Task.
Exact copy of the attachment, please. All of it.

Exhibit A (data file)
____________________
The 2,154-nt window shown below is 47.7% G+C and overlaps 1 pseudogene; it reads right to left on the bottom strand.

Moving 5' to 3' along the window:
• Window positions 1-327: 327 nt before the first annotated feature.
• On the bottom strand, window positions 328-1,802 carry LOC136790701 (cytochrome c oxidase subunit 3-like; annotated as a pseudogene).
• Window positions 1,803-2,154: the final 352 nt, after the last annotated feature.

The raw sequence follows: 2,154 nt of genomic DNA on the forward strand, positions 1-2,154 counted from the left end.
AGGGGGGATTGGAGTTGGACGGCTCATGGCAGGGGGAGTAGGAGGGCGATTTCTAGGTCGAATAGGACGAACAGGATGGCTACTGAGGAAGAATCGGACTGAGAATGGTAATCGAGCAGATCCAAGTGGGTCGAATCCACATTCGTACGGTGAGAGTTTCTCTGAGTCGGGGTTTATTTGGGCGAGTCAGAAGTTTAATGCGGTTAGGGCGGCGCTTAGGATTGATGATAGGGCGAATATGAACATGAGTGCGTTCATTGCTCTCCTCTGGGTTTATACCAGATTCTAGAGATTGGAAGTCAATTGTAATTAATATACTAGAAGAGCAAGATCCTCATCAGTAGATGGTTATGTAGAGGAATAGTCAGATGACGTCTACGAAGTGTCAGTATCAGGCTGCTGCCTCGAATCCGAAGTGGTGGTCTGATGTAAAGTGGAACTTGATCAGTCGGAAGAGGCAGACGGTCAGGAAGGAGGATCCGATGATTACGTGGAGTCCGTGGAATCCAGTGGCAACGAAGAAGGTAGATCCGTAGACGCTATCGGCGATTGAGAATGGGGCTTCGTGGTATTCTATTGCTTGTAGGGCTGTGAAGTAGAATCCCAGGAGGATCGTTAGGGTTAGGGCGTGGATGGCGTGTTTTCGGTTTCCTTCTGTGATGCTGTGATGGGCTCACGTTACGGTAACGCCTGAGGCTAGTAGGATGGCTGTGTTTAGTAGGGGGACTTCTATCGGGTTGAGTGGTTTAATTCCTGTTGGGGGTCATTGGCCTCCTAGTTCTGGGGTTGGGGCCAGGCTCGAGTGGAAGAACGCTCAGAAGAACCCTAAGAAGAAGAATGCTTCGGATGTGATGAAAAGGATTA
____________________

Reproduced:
The 2,154-nt window shown below is 47.7% G+C and overlaps 1 pseudogene; it reads right to left on the bottom strand.

Moving 5' to 3' along the window:
• Window positions 1-327: 327 nt before the first annotated feature.
• On the bottom strand, window positions 328-1,802 carry LOC136790701 (cytochrome c oxidase subunit 3-like; annotated as a pseudogene).
• Window positions 1,803-2,154: the final 352 nt, after the last annotated feature.

The raw sequence follows: 2,154 nt of genomic DNA on the forward strand, positions 1-2,154 counted from the left end.
AGGGGGGATTGGAGTTGGACGGCTCATGGCAGGGGGAGTAGGAGGGCGATTTCTAGGTCGAATAGGACGAACAGGATGGCTACTGAGGAAGAATCGGACTGAGAATGGTAATCGAGCAGATCCAAGTGGGTCGAATCCACATTCGTACGGTGAGAGTTTCTCTGAGTCGGGGTTTATTTGGGCGAGTCAGAAGTTTAATGCGGTTAGGGCGGCGCTTAGGATTGATGATAGGGCGAATATGAACATGAGTGCGTTCATTGCTCTCCTCTGGGTTTATACCAGATTCTAGAGATTGGAAGTCAATTGTAATTAATATACTAGAAGAGCAAGATCCTCATCAGTAGATGGTTATGTAGAGGAATAGTCAGATGACGTCTACGAAGTGTCAGTATCAGGCTGCTGCCTCGAATCCGAAGTGGTGGTCTGATGTAAAGTGGAACTTGATCAGTCGGAAGAGGCAGACGGTCAGGAAGGAGGATCCGATGATTACGTGGAGTCCGTGGAATCCAGTGGCAACGAAGAAGGTAGATCCGTAGACGCTATCGGCGATTGAGAATGGGGCTTCGTGGTATTCTATTGCTTGTAGGGCTGTGAAGTAGAATCCCAGGAGGATCGTTAGGGTTAGGGCGTGGATGGCGTGTTTTCGGTTTCCTTCTGTGATGCTGTGATGGGCTCACGTTACGGTAACGCCTGAGGCTAGTAGGATGGCTGTGTTTAGTAGGGGGACTTCTATCGGGTTGAGTGGTTTAATTCCTGTTGGGGGTCATTGGCCTCCTAGTTCTGGGGTTGGGGCCAGGCTCGAGTGGAAGAACGCTCAGAAGAACCCTAAGAAGAAGAATGCTTCGGATGTGATGAAAAGGATTA